At their meeting Thursday, the county commissioners agreed to waive late fees for residents who pay by July 23. Letters are going out Friday to make sure anyone who already paid will have a chance to prove it.
"Most of the money was there," Deputy County Controller Bernadette Vereb said. "Some she hadn't put into her system, so we don't know who it was from."
Vereb said her audits had not found evidence of malfeasance by Nohl; "she just was unable to keep up with the workload."
Vereb told the commissioners that Nohl had health issues but did not elaborate.
Nohl, reached Thursday at her Collegeville home, said she was unable to speak because she was having trouble breathing. She said she would communicate by e-mail, but did not respond to questions.
County audits in 2010, 2011, and 2013 indicate that at various points Nohl to failed to make biweekly payments and monthly reports; did not date-stamp checks; recorded checks but did not deposit them; deposited checks but did not record them; failed to mark voided checks; wrote checks out of sequence; and accepted the wrong amount of taxes owed.
The problems seem to have been worst in the summers, when Nohl often went four months without sending the county its share of tax collections. According to the 2013 audit, she told the county she was too busy "processing school taxes, and claims she did not have sufficient time."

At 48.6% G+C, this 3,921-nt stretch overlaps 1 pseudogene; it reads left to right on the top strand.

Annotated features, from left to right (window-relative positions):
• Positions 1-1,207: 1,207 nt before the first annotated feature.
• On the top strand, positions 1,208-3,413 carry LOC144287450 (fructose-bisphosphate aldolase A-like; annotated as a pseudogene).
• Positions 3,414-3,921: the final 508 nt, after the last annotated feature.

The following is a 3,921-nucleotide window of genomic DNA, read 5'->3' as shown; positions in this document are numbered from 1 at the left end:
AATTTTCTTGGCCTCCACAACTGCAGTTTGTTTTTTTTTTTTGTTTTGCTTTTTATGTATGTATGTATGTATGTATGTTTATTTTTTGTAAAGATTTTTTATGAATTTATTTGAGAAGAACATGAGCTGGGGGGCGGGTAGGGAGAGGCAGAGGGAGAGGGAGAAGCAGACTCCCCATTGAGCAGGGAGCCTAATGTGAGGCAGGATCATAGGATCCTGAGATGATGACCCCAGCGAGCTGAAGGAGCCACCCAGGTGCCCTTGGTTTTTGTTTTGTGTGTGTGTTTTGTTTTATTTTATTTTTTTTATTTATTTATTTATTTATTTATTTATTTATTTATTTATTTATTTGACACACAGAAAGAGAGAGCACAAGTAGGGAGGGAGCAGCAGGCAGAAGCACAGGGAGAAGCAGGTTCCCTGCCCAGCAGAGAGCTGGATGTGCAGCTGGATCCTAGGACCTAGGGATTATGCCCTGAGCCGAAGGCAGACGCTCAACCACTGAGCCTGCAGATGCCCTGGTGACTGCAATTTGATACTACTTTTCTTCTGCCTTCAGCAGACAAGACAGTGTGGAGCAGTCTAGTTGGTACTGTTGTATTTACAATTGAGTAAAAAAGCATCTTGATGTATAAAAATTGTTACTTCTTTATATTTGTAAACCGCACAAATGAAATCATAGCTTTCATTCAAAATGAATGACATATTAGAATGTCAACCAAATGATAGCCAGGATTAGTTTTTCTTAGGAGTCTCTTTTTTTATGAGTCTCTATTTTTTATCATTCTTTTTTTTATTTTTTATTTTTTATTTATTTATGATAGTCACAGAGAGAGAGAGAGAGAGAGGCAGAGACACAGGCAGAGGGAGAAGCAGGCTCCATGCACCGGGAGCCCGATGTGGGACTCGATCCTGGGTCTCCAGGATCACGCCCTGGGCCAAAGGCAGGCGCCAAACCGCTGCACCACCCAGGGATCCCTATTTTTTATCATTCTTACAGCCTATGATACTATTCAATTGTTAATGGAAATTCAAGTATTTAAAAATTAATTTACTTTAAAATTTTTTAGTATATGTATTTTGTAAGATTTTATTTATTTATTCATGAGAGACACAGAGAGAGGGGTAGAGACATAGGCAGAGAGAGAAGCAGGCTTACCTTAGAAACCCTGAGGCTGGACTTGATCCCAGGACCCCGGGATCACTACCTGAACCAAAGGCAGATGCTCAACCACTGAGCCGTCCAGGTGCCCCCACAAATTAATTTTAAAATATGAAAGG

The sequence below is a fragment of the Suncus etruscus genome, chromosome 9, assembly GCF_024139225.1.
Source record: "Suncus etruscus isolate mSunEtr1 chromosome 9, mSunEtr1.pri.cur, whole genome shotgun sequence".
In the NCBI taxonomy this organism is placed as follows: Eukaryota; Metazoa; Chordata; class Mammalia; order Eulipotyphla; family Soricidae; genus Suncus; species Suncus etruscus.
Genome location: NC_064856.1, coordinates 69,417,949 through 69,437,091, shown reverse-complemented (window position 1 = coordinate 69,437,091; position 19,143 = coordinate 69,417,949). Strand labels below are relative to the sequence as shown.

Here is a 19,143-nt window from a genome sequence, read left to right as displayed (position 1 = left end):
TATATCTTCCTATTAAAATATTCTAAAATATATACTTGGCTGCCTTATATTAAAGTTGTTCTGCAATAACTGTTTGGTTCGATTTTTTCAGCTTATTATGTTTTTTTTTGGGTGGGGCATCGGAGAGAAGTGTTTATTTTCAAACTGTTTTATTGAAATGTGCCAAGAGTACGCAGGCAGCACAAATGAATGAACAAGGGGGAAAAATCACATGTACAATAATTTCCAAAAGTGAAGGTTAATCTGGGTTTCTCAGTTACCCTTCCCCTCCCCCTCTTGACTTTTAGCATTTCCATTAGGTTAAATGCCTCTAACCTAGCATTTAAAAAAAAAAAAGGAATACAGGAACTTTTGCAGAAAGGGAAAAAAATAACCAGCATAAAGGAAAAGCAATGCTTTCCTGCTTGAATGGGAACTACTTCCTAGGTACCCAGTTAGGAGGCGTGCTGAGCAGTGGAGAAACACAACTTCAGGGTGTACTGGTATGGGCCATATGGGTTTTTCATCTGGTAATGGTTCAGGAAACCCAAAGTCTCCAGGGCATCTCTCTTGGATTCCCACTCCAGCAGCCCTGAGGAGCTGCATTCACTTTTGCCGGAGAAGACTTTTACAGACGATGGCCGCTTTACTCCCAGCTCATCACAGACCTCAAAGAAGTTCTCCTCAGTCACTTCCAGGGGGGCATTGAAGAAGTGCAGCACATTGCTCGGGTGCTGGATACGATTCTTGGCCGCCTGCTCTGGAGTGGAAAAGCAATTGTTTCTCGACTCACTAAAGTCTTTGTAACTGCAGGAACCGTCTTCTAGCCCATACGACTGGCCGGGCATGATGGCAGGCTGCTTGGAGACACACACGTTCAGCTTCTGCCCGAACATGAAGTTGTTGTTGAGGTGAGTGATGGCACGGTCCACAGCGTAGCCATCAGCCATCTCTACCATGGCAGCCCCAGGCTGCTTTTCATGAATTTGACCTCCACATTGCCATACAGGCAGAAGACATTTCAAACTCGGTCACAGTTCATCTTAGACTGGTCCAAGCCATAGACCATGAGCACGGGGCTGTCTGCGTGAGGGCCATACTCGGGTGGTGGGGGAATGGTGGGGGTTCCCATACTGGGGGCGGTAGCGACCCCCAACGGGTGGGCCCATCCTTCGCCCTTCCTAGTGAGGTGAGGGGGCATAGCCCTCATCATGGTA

School Superintendent David Goodin said Nohl had been a huge drain on the district's staff.
"We encountered such shortcomings, I guess primarily in her bookkeeping," he said. "Monthly we're trying to reconcile reports that she's giving to us, and trying to make up for what she's not doing."
As frustration mounted, the district had little recourse. "Here you've got an elected official that doesn't answer to us, but we have to work with her," he said.
Nohl, a Republican elected in 2009, did not run for reelection last year, and in January she was replaced by former school board member Julie Mullen.
Unlike with many elected offices, Mullen said, tax collectors do not pick up where their predecessors leave off.
"You come in with a clean slate," she said.
Mullen said she had not seen Nohl's records and did not know why so many problems arose during her tenure. But she said that the job was significantly more demanding than she expected.
"I didn't think it was going to be a full-time job," Mullen said. "But it definitely is. It's a lot of work for one person."